Leaving behind this particular whodunit, the case(s) of Bayron Guity, 24, (hereinafter, “Teflon Defendant”) reflect his own alleged brand of “trick or treat” in Salem this Halloween season.

Well, actually, the emphasis is on the “trick” part.

Were you one of his recipients?

There are three unlucky winners of Teflon Defendant’s “Who Will I Be Next” game out there who may not even know that they now have criminal records, according to police, courtesy of a 2005 Salem High School graduate who has racked up a series of arrests…under other peoples’ names. It was a routine traffic stop in late October that led to this investigation. The police stopped a car in Salem and the driver gave his name as “Darwin Amaya.”

Police then found a Massachusetts identification card issued by the Registry of Motor Vehicles. However, it had a different name, “Andres Rivera,” with a different address. So, the officers booked him under the Rivera name and charged him with giving them a false name.

That sounds logical enough, but it turned out that both names were false.

The matter was handed over to Salem police Detectives and they submitted the prints they took from “Rivera” to state and national fingerprint databases.

Guess what?

The prints matched ones taken during a 2004 arrest of a “Darwin Amaya” and a 2005 arrest of one “Edwin Estoloza” in Peabody. Checking further with the FBI, the detectives found out that the prints also matched an “Andres Rivera” arrested in Clarke County, Ga.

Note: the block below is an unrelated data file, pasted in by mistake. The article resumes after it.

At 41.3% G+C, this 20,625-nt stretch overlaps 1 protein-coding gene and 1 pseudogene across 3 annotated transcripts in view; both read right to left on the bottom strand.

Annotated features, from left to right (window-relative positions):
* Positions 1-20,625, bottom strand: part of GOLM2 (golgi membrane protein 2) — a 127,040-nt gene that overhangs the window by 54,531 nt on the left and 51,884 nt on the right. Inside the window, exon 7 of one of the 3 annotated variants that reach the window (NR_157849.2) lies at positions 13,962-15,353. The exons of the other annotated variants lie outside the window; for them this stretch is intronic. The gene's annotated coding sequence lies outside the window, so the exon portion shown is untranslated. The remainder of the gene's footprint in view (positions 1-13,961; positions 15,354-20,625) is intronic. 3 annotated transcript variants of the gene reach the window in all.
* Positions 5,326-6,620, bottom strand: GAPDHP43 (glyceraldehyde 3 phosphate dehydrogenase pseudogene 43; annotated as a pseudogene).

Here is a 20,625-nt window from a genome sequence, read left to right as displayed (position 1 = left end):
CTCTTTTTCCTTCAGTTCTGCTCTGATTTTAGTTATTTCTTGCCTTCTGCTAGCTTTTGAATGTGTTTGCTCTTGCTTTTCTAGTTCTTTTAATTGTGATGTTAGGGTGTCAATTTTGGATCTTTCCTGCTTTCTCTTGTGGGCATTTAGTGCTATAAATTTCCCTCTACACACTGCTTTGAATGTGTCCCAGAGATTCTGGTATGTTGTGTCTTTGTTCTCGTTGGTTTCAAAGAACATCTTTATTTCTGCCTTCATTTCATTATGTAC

Gathering all the information, the police concluded that the three names belonged to the same person…but who was he?

The investigation finally led to a public housing project near Salem State University. There they were greeted by Celia Chamorrow, who looked at the photos and identified them as her son, Guity.

Thanks, mom!

The Teflon Defendant is now residing with Commonwealth law enforcement officials. Bail was set at $50,000 and he has been charged with three counts of identity fraud and misuse of a motor vehicle document.

No need to worry about the high bail though. If he makes it, he will only move as far as local immigration officials. You see, they have obtained a warrant for the native Honduran. You see, conviction of this scheme is grounds for deportation for a non-citizen.

You see, criminal investigations can come to your doorstep at any time. Maybe the source of suspicion is your toddler who is toddling around school with illegal drugs in her shoe. Maybe the “brilliant” maneuvers you thought had succeeded years ago turned out not to be so successful. Or…maybe somebody else has used your identity and earned an arrest warrant in your name.

Guilty, innocent or in between, my suggestion is the same as always. Do not fight with, try to outsmart or flee from law enforcement. Merely politely comply with processing and leave all the other maneuvers and conversation for an experienced criminal defense attorney when one is found.

Should you wish to discuss a criminal case with me, please feel free to call me to arrange a free initial consultation at 617-492-3000.

For the original story upon which today’s blog is based, please go to http://www.boston.com/news/local/breaking_news/2010/11/crack_discovere.html?p1=News_links and http://www.salemnews.com/local/x967713775/Police-Salem-man-used-fake-names-during-several-arrests